By the turn of the twentieth century, the ‘new astronomy’ had developed into a proper scientific discipline, with its own sets of instruments, its own journals, its own jargon, and its own interpretative authority. With the acceleration of new discoveries and insights into stellar phenomena, the emerging mass media ensured that this astronomical knowledge fascinated an even wider audience in the late 19th and early 20th century. At the same time, literature across Europe responded to the fascinating astronomical developments in a variety of modes, styles, and genres. From science fiction stories in penny magazines and didactic stories in boys’ papers to high modernist fiction and avant-garde poetry, many authors aesthetically imagined the starry night that had been scientifically laid out by astronomers. While some of the more highbrow responses to the new astronomical discoveries and innovative physical theories such as relativity theory and quantum theory as well as the response of new “science fiction” have already been extensively studied by literary critics, the larger fictional engagement with the expanding astronomical knowledge awaits further exploration.
This two-day symposium wants to reflect on the many different literary responses to a universe that had been newly imagined and interpreted by astronomers between 1890 and 1950, so as to gauge the role literature played in mediating astronomical knowledge and exploring new ways of imagining the cosmos. The conference aims to arrive at a better understanding of the convergences between physical, cultural, and literary practices that developed around the new astronomical discoveries between 1890 and 1950. It homes in on writings from different registers—highbrow, avant-garde, middlebrow and more popular forms of literature—as well as on writings from various European cultures and languages, in order to determine how European literature of the modernist period reflects on astronomy as a stimulus and transformative force in fiction. The conference invites papers that address such questions as the following …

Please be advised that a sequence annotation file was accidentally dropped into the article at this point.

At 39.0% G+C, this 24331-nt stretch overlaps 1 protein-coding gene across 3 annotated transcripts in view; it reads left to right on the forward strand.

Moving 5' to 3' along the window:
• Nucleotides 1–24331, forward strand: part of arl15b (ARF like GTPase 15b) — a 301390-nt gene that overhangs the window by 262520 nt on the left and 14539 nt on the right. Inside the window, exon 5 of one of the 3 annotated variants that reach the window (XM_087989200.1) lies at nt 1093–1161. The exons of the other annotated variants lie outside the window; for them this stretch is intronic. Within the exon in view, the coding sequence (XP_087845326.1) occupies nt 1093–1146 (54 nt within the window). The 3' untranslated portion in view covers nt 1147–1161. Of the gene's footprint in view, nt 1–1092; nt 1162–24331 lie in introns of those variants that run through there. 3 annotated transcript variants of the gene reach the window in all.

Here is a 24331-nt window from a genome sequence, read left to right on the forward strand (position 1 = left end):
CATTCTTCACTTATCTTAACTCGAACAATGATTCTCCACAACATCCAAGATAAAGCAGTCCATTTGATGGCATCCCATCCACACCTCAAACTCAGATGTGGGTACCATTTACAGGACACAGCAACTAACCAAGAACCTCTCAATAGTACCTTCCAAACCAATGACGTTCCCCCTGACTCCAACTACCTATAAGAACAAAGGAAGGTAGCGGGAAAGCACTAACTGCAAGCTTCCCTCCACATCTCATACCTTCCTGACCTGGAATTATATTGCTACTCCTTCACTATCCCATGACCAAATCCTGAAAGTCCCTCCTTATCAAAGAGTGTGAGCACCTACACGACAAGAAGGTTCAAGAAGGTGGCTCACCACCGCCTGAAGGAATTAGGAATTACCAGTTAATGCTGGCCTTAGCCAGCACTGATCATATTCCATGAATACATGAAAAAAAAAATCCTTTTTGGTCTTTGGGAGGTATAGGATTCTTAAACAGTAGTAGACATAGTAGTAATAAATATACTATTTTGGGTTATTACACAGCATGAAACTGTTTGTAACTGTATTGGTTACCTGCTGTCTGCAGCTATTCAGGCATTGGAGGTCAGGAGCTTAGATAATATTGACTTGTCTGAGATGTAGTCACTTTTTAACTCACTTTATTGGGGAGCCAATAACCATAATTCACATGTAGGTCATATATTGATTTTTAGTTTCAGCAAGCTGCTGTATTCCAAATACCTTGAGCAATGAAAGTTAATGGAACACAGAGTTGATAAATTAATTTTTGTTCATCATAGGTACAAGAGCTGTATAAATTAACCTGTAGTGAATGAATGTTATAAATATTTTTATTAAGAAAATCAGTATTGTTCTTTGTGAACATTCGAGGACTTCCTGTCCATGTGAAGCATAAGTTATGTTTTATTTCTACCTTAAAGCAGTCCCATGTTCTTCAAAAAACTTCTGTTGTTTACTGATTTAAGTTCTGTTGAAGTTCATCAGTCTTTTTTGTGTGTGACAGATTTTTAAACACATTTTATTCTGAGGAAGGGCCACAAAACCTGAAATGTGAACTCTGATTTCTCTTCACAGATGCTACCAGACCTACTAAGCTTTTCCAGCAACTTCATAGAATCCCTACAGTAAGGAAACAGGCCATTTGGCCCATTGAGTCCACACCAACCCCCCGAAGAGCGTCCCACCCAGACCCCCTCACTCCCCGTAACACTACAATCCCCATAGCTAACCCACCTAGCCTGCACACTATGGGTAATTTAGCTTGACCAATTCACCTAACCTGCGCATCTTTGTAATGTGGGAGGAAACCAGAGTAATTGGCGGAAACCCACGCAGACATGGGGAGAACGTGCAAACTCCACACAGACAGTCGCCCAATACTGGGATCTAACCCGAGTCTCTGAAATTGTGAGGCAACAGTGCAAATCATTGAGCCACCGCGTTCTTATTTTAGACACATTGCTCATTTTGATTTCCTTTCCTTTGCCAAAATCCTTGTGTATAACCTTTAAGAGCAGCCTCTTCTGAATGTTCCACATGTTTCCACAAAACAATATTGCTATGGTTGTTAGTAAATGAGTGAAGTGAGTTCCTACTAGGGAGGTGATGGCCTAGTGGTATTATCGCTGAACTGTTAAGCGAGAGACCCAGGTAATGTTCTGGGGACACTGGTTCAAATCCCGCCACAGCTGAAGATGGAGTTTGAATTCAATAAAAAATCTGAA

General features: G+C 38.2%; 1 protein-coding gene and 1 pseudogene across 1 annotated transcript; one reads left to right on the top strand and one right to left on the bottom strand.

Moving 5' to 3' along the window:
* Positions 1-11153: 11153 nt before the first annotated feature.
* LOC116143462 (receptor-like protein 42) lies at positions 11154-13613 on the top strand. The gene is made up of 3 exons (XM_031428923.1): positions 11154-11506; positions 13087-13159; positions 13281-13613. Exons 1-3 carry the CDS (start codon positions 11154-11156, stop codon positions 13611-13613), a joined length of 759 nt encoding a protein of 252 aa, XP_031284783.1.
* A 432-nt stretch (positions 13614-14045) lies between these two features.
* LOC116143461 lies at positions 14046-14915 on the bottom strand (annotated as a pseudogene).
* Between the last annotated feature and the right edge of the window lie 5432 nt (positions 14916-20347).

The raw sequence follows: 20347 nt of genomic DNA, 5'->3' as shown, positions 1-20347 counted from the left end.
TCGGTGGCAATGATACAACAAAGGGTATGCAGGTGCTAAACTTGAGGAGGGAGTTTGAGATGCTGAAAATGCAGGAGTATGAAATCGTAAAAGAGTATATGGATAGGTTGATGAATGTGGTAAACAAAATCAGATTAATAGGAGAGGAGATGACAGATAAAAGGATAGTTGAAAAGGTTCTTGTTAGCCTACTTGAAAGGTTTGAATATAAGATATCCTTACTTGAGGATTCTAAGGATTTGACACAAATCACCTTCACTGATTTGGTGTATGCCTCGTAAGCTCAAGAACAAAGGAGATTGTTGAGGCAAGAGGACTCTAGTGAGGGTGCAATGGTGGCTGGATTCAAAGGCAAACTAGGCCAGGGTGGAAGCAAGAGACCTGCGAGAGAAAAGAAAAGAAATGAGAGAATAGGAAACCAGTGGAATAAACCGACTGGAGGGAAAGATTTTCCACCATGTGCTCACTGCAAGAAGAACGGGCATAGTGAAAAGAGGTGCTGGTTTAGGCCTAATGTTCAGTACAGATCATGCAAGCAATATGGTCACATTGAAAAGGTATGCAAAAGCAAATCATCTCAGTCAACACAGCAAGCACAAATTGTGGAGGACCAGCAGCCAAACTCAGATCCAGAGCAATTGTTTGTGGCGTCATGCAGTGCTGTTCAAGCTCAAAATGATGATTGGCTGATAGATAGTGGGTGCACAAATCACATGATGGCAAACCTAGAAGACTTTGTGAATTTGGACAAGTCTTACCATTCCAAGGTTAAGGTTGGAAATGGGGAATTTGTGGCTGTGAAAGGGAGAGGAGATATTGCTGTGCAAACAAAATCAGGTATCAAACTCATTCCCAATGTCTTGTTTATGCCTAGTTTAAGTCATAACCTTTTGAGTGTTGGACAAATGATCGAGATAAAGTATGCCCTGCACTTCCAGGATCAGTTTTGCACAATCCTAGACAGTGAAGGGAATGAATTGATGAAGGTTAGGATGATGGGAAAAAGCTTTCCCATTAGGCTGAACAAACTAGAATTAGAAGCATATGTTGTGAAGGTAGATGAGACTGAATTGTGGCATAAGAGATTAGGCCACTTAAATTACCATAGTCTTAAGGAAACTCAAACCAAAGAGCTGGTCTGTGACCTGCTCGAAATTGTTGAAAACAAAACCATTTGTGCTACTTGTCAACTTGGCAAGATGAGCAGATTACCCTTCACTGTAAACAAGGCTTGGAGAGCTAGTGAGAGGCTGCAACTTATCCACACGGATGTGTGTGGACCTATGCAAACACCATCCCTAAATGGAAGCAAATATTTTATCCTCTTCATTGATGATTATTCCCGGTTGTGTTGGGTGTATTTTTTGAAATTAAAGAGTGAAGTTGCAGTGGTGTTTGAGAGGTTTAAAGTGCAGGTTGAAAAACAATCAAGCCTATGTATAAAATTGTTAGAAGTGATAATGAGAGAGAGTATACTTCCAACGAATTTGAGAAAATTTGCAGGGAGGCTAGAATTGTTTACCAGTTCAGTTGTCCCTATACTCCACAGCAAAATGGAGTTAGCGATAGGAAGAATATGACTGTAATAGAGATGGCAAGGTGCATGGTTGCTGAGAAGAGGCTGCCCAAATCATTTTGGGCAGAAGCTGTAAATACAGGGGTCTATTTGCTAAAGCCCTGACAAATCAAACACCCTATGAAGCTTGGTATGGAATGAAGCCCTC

- how did advances in astronomy shape central literary concerns,
- how was astronomical knowledge narrated in (popular, middlebrow, highbrow) fiction,
- how did literature participate in the dissemination of astronomical literature in the wider cultural field?
- how was the astronomical imagination legitimized in the process of knowledge production,
- how did literature comment on the epistemological status of both astronomy and fiction?
Topics might include (but are not limited to) …
- literary representation of stellar phenomena
- convergences between the sciences and cosmological resp. stellar tropes
- notions of the cosmos in relation to literary form and genre
- theories of constellations as a poetological concept
- astronomical fiction across Europe with a comparative approach
- transnational/-cultural dissemination of astronomical knowledge
- extraterrestrial life debates in literature
- well-known and lost authors of popular fiction
- seeing and vision as a key metaphors in astronomical fiction
- key figures of the history of astronomy and their literary resurgence (Copernicus, Galilei, Brahe, etc.)
This symposium is part of the larger research project Literary Knowledge, 1890-1950: Modernisms and the Sciences in Europe based in the research lab MDRN at the University of Leuven in Belgium. Please send an abstract (350 words max) and a short bio (250 words max) in the same file to Christoph Richter (firstname.lastname@example.org) by October 15th. The presentation of papers should not exceed 20 minutes. Accepted applicants will receive an email confirming their participation by the end of October. We would like to encourage scholars at all stages of their career to consider sending a proposal. A selection of papers will be published in a peer-reviewed journal.